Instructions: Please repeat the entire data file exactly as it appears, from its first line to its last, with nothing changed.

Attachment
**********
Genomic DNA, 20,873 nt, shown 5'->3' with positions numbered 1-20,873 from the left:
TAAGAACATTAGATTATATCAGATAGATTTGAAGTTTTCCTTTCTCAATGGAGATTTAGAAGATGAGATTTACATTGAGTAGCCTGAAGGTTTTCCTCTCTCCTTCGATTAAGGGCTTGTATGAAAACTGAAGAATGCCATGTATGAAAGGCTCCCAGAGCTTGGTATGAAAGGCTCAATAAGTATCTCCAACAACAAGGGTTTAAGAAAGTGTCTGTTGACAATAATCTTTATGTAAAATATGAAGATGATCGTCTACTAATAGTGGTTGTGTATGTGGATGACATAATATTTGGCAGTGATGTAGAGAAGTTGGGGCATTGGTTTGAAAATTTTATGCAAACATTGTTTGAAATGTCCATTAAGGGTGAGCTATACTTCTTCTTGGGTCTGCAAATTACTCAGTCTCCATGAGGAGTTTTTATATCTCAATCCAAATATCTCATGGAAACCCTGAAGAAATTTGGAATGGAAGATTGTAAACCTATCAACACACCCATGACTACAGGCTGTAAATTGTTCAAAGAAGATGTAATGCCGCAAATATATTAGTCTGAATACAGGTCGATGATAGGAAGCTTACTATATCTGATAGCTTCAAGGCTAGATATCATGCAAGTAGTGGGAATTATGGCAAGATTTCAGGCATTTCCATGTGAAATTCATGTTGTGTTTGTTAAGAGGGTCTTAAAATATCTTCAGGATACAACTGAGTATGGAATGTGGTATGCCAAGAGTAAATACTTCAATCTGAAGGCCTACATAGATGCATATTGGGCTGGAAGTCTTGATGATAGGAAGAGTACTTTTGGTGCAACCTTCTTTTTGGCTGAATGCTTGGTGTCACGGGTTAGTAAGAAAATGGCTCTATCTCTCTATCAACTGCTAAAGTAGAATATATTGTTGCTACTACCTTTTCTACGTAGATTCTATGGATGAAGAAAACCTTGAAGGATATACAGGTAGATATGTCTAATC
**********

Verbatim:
Genomic DNA, 20,873 nt, shown 5'->3' with positions numbered 1-20,873 from the left:
TAAGAACATTAGATTATATCAGATAGATTTGAAGTTTTCCTTTCTCAATGGAGATTTAGAAGATGAGATTTACATTGAGTAGCCTGAAGGTTTTCCTCTCTCCTTCGATTAAGGGCTTGTATGAAAACTGAAGAATGCCATGTATGAAAGGCTCCCAGAGCTTGGTATGAAAGGCTCAATAAGTATCTCCAACAACAAGGGTTTAAGAAAGTGTCTGTTGACAATAATCTTTATGTAAAATATGAAGATGATCGTCTACTAATAGTGGTTGTGTATGTGGATGACATAATATTTGGCAGTGATGTAGAGAAGTTGGGGCATTGGTTTGAAAATTTTATGCAAACATTGTTTGAAATGTCCATTAAGGGTGAGCTATACTTCTTCTTGGGTCTGCAAATTACTCAGTCTCCATGAGGAGTTTTTATATCTCAATCCAAATATCTCATGGAAACCCTGAAGAAATTTGGAATGGAAGATTGTAAACCTATCAACACACCCATGACTACAGGCTGTAAATTGTTCAAAGAAGATGTAATGCCGCAAATATATTAGTCTGAATACAGGTCGATGATAGGAAGCTTACTATATCTGATAGCTTCAAGGCTAGATATCATGCAAGTAGTGGGAATTATGGCAAGATTTCAGGCATTTCCATGTGAAATTCATGTTGTGTTTGTTAAGAGGGTCTTAAAATATCTTCAGGATACAACTGAGTATGGAATGTGGTATGCCAAGAGTAAATACTTCAATCTGAAGGCCTACATAGATGCATATTGGGCTGGAAGTCTTGATGATAGGAAGAGTACTTTTGGTGCAACCTTCTTTTTGGCTGAATGCTTGGTGTCACGGGTTAGTAAGAAAATGGCTCTATCTCTCTATCAACTGCTAAAGTAGAATATATTGTTGCTACTACCTTTTCTACGTAGATTCTATGGATGAAGAAAACCTTGAAGGATATACAGGTAGATATGTCTAATC